In this sequel to All Summer Long, Bina’s passion for music continues to grow and she starts a band. Then her bandmates start dating, and Bina is left to go solo. When Bina’s best friend expresses romantic interest in her, she starts to wonder if there’s something wrong with her because she’s only interested in music! With age-appropriate angst, Bina strives to be true to herself and still maintain the friendships she cherishes.


Have fun reading! See you at the library!




On Saturday May 6th 2017 visit ANY OAKLAND PUBLIC LIBRARY during open hours and get a free comic book. Eastmont and Brookfield branches are closed on Saturday so you can get yours tomorrow: Friday May 5th.

Someone might be asking: is this like giving away candy? They are fun to read but bad for you if you have too much of it? Nope! Actually comic books are more like giving away free homemade carrot cake muffins made with applesauce instead of oil; and you snuck some shredded zucchini in it. All the fun and flavor of a tasty treat, and it’s good for you too. So enjoy. 

What, you don’t believe me? Is it that you don’t believe that I have a really delicious recipe for a healthier carrot cake muffin, or that comic books are a good reading choice? Both are true.  To quote my favorite book referral resource, “but you don’t have to take my word for it.” Check out these links for more information:


Right now someone’s mind is...

What? You have comic books that teach grown-ups about the benefits of comic books? But of course! There is no better way to illustrate that accurate, timely, factual, current, or interesting content is not suddenly eliminated because the material is placed in picture frame format. But none of the reasons the doctors and researchers give for reading comic books are why I want your kids to read comic books. Okay yes they are, but it’s not the biggest reason.

The biggest reason I want your kids (and you) to read comic books is because they are fabulous. The character development, plots, and storylines are complex, engrossing, and straight out some of the best stuff you and your kids will EVER read. Reason number two that I want you to read comic books with your kids is the next Guardians of the Galaxy movie is coming out tomorrow, and it would help if you know who Groot is before your kids drag you to the theater.  

So remember Saturday May 6th is Free Comic Book day at the Oakland Public Library. (Friday at the Brookfield and Eastmont branches.) Come to the library and get yours.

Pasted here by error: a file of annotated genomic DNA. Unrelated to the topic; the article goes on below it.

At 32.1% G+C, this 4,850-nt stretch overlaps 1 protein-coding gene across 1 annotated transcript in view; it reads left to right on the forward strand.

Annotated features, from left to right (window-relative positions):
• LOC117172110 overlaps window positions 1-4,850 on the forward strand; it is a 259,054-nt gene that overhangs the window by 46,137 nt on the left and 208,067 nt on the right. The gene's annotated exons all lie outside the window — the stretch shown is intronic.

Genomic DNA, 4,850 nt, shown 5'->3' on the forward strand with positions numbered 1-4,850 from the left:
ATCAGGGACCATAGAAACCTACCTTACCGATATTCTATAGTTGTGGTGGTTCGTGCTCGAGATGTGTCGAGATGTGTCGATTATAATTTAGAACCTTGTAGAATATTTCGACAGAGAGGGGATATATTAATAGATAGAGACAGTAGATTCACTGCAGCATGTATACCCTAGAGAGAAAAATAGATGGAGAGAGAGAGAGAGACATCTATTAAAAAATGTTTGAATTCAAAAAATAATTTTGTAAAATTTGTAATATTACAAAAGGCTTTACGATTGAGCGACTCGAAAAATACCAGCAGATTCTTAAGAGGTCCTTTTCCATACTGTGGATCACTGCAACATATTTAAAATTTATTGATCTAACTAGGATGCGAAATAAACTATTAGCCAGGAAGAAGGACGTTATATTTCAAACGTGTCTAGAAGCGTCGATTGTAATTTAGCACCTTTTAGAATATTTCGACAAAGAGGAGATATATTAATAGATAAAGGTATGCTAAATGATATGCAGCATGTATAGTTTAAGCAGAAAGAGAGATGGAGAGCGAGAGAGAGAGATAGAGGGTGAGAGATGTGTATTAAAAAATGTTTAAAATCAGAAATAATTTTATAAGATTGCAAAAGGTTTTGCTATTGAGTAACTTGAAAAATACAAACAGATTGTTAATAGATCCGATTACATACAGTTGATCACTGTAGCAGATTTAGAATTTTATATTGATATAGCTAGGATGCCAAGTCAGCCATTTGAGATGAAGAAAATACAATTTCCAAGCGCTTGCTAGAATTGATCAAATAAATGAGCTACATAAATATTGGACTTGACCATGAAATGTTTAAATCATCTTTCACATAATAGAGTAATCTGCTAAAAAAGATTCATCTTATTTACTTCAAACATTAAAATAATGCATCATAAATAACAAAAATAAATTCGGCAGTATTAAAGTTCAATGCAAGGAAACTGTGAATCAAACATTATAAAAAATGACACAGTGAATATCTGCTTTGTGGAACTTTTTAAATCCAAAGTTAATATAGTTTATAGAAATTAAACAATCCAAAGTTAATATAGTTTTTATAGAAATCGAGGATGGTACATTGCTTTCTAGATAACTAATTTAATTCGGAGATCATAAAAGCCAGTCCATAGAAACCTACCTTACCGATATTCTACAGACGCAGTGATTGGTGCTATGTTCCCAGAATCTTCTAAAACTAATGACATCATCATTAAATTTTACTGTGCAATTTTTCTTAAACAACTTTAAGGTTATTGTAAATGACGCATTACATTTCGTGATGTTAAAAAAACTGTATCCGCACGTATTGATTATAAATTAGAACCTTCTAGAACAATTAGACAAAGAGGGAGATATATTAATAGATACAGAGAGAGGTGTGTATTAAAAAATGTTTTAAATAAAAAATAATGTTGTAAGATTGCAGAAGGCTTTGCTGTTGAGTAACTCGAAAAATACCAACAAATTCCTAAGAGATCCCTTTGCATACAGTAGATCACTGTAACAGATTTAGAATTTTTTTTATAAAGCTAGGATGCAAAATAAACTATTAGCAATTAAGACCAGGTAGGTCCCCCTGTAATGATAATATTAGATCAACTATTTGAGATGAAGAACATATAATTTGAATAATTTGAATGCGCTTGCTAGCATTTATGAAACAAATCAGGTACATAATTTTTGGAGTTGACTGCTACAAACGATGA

And get a new library card while you are at it. They have cool designs, but that is another blog post. 

Great Graphic Novels for Kids

From superheroes to manga to comic strips and beyond, we have all sorts of excellent graphic novels and comic books for kids in the library. Ask library staff to help you find the 741.5s! Here, young readers will find interesting characters, awesome art, and fascinating stories full of humor, action, adventure, history, mystery, and emotion. Graphic novels are incredibly popular, especially among kids who like stories but aren't ready for long chapter books and students who are visual learners.
Here are some of our favorite / most popular graphic novels for kids. Let us know in the comments which of your favorites we may have missed!:
American Born Chinese book coverAmulet book coverAriol book coverThe Arrival book coverBabymouse book coverBig Nate book coverBone book coverGarfield book coverGreat American Dust Bowl book coverJedi Academy book cover Book One book coverMeanwhile book coverNaruto book coverOdd Duck book coverPoseidon book coverSidekicks book coverSmile book coverToon Books book coverZita the Spacegirl book cover
// American Born Chinese by Yang // Amulet series by Kibuishi // Ariol series by Guibert // The Arrival by Tan // Babymouse series by Holm // Big Nate series by Peirce // Bone series by Smith // Garfield series by Davis // The Great American Dust Bowl by Brown // Jedi Academy by Brown // March: Book One by Lewis // Meanwhile by Shiga // Naruto series by Kishimoto // Odd Duck by Castellucci & Varon // Olympians series by O'Connor // Sidekicks by Santat // Smile by Telgemeier // Toon Books series // Zita the Spacegirl trilogy by Hatke //

Book Trailers for Kids

Have you ever seen a book trailer? They’re just like previews that we see at the movies, only they’re advertising upcoming books! Publishers have been putting more energy into creating exciting and enticing trailers for their books, in the hopes that watching these videos online will encourage people to go out and read the whole story.

If you or your kiddos are ever in need of new inspiration for what to read next, book trailers are an excellent way to go! Check out these trailers to see if any capture your family’s interest.

Chapter Books

Picture Books

Nonfiction and Graphic Novels

Want more? Check out this blog and this pinterest page; they both present awesome children’s book trailers as they’re published. Interested in making a book trailer of your own? Here are many fine examples of student-made book trailers. Enjoy!